Diabetes Care 2008 Apr 9;31(4):753-7. Epub 2008 Jan 9.
Diabetes Research, Peninsula Medical School, Barrack Road, Exeter, EX2 5DW, UK.
Objective: In human pregnancy, placental weight is strongly associated with birth weight. It is uncertain whether there is regulation of the placenta by the fetus or vice versa. We aimed to test the hypothesis that placental growth is mediated, either directly or indirectly, by fetal insulin.
Research Design And Methods: Birth weight and placental weight were measured in 43 offspring of 21 parents with mutations in the glucokinase (GCK) gene (25 had inherited the mutation and 18 had not), which results in reduced fetal insulin secretion. Birth weight, placental weight, umbilical cord insulin, and maternal glucose and insulin concentrations were measured in 573 nondiabetic, healthy, term pregnancies.
Results: GCK mutation carriers were lighter and also had smaller placentas (610 vs. 720 g, P = 0.042). This difference was also seen in 17 discordant sibling pairs (600 vs. 720 g, P = 0.003). GCK mRNA was not detected in the placenta by RT-PCR. In the normal pregnancies, placental weight was strongly correlated with birth weight (r = 0.61, P < 0.001). Cord insulin concentrations were directly related to placental weight (r = 0.28) and birth weight (r = 0.36) (P < 0.001 for both).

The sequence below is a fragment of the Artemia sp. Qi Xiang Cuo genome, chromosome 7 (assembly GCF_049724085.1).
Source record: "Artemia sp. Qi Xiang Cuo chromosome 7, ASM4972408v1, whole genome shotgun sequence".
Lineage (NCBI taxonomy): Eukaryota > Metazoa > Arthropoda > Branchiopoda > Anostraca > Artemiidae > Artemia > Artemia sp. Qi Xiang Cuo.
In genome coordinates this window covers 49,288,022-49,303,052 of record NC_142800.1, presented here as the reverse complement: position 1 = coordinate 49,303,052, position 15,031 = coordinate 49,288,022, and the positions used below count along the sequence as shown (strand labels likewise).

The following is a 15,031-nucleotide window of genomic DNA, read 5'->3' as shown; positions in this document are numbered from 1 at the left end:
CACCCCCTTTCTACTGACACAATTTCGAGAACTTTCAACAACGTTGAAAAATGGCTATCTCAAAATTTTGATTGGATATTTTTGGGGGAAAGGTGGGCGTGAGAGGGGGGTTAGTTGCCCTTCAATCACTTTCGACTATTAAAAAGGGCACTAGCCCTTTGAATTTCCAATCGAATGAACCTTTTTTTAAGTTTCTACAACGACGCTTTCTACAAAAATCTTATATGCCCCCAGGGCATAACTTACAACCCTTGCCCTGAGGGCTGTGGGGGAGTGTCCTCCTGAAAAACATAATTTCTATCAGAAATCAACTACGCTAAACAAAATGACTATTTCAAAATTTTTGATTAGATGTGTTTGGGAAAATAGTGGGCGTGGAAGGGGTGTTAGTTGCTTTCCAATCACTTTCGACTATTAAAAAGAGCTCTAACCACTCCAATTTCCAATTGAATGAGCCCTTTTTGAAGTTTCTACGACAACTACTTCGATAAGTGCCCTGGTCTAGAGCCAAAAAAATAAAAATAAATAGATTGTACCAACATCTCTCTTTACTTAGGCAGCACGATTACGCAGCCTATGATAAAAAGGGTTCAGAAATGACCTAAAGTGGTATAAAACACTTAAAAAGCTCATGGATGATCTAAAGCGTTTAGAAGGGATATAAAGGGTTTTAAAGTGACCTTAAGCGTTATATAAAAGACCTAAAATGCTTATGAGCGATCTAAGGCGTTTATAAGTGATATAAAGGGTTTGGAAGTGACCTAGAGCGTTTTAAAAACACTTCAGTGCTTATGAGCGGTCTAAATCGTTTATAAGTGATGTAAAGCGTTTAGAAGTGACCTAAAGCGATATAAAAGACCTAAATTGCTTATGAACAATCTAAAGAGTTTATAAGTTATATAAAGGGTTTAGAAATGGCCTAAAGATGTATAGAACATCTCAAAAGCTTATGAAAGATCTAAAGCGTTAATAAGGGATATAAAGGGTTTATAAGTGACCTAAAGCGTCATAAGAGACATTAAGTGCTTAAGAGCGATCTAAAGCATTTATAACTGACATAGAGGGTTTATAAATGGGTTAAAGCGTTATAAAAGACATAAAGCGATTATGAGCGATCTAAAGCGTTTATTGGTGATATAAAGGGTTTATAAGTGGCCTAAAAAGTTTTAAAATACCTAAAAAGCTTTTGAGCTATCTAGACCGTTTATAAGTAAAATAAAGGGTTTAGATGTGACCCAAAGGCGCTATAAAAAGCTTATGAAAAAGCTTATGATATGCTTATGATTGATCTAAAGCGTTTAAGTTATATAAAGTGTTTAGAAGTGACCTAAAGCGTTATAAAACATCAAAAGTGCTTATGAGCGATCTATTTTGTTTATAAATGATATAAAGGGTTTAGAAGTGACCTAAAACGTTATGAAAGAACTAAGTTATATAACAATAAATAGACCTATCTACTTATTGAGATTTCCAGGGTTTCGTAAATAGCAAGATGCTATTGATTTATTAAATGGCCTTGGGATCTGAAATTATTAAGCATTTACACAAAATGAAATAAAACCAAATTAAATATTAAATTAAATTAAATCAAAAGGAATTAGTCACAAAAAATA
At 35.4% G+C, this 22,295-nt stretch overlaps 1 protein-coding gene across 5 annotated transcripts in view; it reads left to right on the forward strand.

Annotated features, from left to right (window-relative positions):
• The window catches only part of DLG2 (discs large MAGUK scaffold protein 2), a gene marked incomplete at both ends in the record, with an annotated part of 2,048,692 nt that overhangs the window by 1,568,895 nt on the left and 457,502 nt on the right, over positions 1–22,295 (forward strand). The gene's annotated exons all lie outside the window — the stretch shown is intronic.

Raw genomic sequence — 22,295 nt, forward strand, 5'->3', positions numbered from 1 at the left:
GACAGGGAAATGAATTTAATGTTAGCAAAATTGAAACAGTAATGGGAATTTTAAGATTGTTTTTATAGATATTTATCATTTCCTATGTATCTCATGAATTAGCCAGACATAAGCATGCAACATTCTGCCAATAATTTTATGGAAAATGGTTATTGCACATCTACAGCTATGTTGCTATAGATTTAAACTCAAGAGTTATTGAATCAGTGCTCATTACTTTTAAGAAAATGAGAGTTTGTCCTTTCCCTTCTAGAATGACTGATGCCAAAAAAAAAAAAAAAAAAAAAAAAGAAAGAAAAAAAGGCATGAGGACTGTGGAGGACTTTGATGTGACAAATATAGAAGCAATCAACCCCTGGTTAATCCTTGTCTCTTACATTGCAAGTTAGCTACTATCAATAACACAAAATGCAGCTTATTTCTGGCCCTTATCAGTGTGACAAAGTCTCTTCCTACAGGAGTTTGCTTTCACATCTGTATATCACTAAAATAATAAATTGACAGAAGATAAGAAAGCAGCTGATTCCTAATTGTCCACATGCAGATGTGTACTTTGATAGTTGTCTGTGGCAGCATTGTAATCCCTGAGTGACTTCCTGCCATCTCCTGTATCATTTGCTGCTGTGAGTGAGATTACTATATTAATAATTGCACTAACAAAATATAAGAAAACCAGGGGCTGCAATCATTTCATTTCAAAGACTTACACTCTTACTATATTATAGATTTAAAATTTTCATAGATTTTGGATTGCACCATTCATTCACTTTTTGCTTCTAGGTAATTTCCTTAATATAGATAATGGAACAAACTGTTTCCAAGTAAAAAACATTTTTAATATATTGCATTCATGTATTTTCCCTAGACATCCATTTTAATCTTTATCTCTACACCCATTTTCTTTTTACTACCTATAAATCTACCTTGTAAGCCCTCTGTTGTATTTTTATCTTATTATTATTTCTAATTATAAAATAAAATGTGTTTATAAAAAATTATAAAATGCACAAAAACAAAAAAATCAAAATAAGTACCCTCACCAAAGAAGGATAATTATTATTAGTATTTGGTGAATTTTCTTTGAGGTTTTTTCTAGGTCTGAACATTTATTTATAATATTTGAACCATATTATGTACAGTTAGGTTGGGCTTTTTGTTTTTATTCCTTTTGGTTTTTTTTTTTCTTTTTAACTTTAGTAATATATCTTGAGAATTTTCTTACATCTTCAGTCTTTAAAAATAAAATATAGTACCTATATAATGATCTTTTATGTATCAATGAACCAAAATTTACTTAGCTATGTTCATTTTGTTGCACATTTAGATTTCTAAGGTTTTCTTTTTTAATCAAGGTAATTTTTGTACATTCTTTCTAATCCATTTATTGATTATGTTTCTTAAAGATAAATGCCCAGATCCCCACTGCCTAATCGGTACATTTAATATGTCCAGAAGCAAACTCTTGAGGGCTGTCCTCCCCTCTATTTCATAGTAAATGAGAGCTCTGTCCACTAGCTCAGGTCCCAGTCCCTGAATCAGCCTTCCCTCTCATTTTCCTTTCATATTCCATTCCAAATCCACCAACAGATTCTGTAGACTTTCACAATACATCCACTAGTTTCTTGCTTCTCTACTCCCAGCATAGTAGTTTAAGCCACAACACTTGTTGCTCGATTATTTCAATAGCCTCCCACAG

Conclusions: These results suggest that insulin, directly or indirectly, plays a role in placental growth, especially as a mutation in the GCK gene, which is known to only alter fetal insulin secretion, results in altered placental weight. This finding is consistent with the preferential localization of the insulin receptors in the fetal endothelium of the placenta in the last trimester of pregnancy.